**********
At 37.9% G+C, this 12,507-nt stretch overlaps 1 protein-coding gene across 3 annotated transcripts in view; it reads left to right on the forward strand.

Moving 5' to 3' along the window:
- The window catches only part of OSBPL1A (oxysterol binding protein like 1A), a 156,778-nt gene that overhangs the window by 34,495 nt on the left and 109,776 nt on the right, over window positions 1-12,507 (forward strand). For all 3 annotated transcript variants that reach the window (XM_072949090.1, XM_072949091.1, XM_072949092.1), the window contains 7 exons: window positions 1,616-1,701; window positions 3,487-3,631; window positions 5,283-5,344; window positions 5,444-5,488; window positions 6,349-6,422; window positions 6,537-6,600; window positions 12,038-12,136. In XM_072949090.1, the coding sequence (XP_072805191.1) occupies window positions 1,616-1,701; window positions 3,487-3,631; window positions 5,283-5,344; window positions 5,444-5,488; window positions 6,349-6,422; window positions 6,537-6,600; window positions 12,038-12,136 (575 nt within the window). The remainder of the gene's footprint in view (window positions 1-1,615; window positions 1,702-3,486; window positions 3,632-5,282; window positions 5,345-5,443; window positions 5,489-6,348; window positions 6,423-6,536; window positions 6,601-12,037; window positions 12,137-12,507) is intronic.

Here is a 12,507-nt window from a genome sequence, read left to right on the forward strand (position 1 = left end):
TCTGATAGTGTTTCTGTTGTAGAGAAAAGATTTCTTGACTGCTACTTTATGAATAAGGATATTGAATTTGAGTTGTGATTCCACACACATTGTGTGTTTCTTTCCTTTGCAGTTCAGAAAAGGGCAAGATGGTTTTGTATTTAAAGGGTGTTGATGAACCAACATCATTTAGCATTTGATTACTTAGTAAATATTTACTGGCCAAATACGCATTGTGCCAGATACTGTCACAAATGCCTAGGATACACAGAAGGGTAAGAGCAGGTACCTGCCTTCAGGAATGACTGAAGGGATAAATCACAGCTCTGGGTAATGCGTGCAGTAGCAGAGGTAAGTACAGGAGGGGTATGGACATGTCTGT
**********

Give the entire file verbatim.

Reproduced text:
At 37.9% G+C, this 12,507-nt stretch overlaps 1 protein-coding gene across 3 annotated transcripts in view; it reads left to right on the forward strand.

Moving 5' to 3' along the window:
- The window catches only part of OSBPL1A (oxysterol binding protein like 1A), a 156,778-nt gene that overhangs the window by 34,495 nt on the left and 109,776 nt on the right, over window positions 1-12,507 (forward strand). For all 3 annotated transcript variants that reach the window (XM_072949090.1, XM_072949091.1, XM_072949092.1), the window contains 7 exons: window positions 1,616-1,701; window positions 3,487-3,631; window positions 5,283-5,344; window positions 5,444-5,488; window positions 6,349-6,422; window positions 6,537-6,600; window positions 12,038-12,136. In XM_072949090.1, the coding sequence (XP_072805191.1) occupies window positions 1,616-1,701; window positions 3,487-3,631; window positions 5,283-5,344; window positions 5,444-5,488; window positions 6,349-6,422; window positions 6,537-6,600; window positions 12,038-12,136 (575 nt within the window). The remainder of the gene's footprint in view (window positions 1-1,615; window positions 1,702-3,486; window positions 3,632-5,282; window positions 5,345-5,443; window positions 5,489-6,348; window positions 6,423-6,536; window positions 6,601-12,037; window positions 12,137-12,507) is intronic.

Here is a 12,507-nt window from a genome sequence, read left to right on the forward strand (position 1 = left end):
TCTGATAGTGTTTCTGTTGTAGAGAAAAGATTTCTTGACTGCTACTTTATGAATAAGGATATTGAATTTGAGTTGTGATTCCACACACATTGTGTGTTTCTTTCCTTTGCAGTTCAGAAAAGGGCAAGATGGTTTTGTATTTAAAGGGTGTTGATGAACCAACATCATTTAGCATTTGATTACTTAGTAAATATTTACTGGCCAAATACGCATTGTGCCAGATACTGTCACAAATGCCTAGGATACACAGAAGGGTAAGAGCAGGTACCTGCCTTCAGGAATGACTGAAGGGATAAATCACAGCTCTGGGTAATGCGTGCAGTAGCAGAGGTAAGTACAGGAGGGGTATGGACATGTCTGT